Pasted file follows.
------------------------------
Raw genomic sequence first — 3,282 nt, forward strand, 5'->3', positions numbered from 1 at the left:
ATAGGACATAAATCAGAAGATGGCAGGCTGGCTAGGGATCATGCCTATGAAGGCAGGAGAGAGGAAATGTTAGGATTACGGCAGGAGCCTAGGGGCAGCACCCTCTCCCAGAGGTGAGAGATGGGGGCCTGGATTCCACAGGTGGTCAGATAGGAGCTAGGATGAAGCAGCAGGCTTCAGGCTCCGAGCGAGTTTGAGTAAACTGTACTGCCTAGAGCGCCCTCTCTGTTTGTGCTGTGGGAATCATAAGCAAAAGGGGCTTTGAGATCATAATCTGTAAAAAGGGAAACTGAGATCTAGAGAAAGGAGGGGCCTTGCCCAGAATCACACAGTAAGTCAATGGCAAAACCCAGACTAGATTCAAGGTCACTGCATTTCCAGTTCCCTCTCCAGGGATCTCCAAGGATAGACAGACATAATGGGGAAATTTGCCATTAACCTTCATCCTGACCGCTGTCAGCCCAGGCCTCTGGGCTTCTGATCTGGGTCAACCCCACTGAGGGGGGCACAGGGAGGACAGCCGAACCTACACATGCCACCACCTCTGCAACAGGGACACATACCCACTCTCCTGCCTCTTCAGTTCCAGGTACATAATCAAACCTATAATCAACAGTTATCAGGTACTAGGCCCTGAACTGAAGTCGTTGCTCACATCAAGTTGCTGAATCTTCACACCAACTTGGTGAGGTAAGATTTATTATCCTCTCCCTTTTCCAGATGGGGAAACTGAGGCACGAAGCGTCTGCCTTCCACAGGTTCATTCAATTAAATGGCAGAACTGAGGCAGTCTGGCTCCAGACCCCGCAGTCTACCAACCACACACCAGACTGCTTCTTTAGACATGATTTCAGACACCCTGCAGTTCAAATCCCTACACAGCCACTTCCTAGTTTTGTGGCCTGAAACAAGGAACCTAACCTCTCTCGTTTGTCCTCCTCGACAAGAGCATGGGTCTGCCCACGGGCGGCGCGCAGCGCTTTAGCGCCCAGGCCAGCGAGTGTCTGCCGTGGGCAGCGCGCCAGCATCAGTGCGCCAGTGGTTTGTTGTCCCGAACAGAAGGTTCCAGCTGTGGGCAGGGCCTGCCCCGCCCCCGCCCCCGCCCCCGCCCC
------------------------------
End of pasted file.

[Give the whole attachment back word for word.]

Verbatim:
Raw genomic sequence first — 3,282 nt, forward strand, 5'->3', positions numbered from 1 at the left:
ATAGGACATAAATCAGAAGATGGCAGGCTGGCTAGGGATCATGCCTATGAAGGCAGGAGAGAGGAAATGTTAGGATTACGGCAGGAGCCTAGGGGCAGCACCCTCTCCCAGAGGTGAGAGATGGGGGCCTGGATTCCACAGGTGGTCAGATAGGAGCTAGGATGAAGCAGCAGGCTTCAGGCTCCGAGCGAGTTTGAGTAAACTGTACTGCCTAGAGCGCCCTCTCTGTTTGTGCTGTGGGAATCATAAGCAAAAGGGGCTTTGAGATCATAATCTGTAAAAAGGGAAACTGAGATCTAGAGAAAGGAGGGGCCTTGCCCAGAATCACACAGTAAGTCAATGGCAAAACCCAGACTAGATTCAAGGTCACTGCATTTCCAGTTCCCTCTCCAGGGATCTCCAAGGATAGACAGACATAATGGGGAAATTTGCCATTAACCTTCATCCTGACCGCTGTCAGCCCAGGCCTCTGGGCTTCTGATCTGGGTCAACCCCACTGAGGGGGGCACAGGGAGGACAGCCGAACCTACACATGCCACCACCTCTGCAACAGGGACACATACCCACTCTCCTGCCTCTTCAGTTCCAGGTACATAATCAAACCTATAATCAACAGTTATCAGGTACTAGGCCCTGAACTGAAGTCGTTGCTCACATCAAGTTGCTGAATCTTCACACCAACTTGGTGAGGTAAGATTTATTATCCTCTCCCTTTTCCAGATGGGGAAACTGAGGCACGAAGCGTCTGCCTTCCACAGGTTCATTCAATTAAATGGCAGAACTGAGGCAGTCTGGCTCCAGACCCCGCAGTCTACCAACCACACACCAGACTGCTTCTTTAGACATGATTTCAGACACCCTGCAGTTCAAATCCCTACACAGCCACTTCCTAGTTTTGTGGCCTGAAACAAGGAACCTAACCTCTCTCGTTTGTCCTCCTCGACAAGAGCATGGGTCTGCCCACGGGCGGCGCGCAGCGCTTTAGCGCCCAGGCCAGCGAGTGTCTGCCGTGGGCAGCGCGCCAGCATCAGTGCGCCAGTGGTTTGTTGTCCCGAACAGAAGGTTCCAGCTGTGGGCAGGGCCTGCCCCGCCCCCGCCCCCGCCCCCGCCCC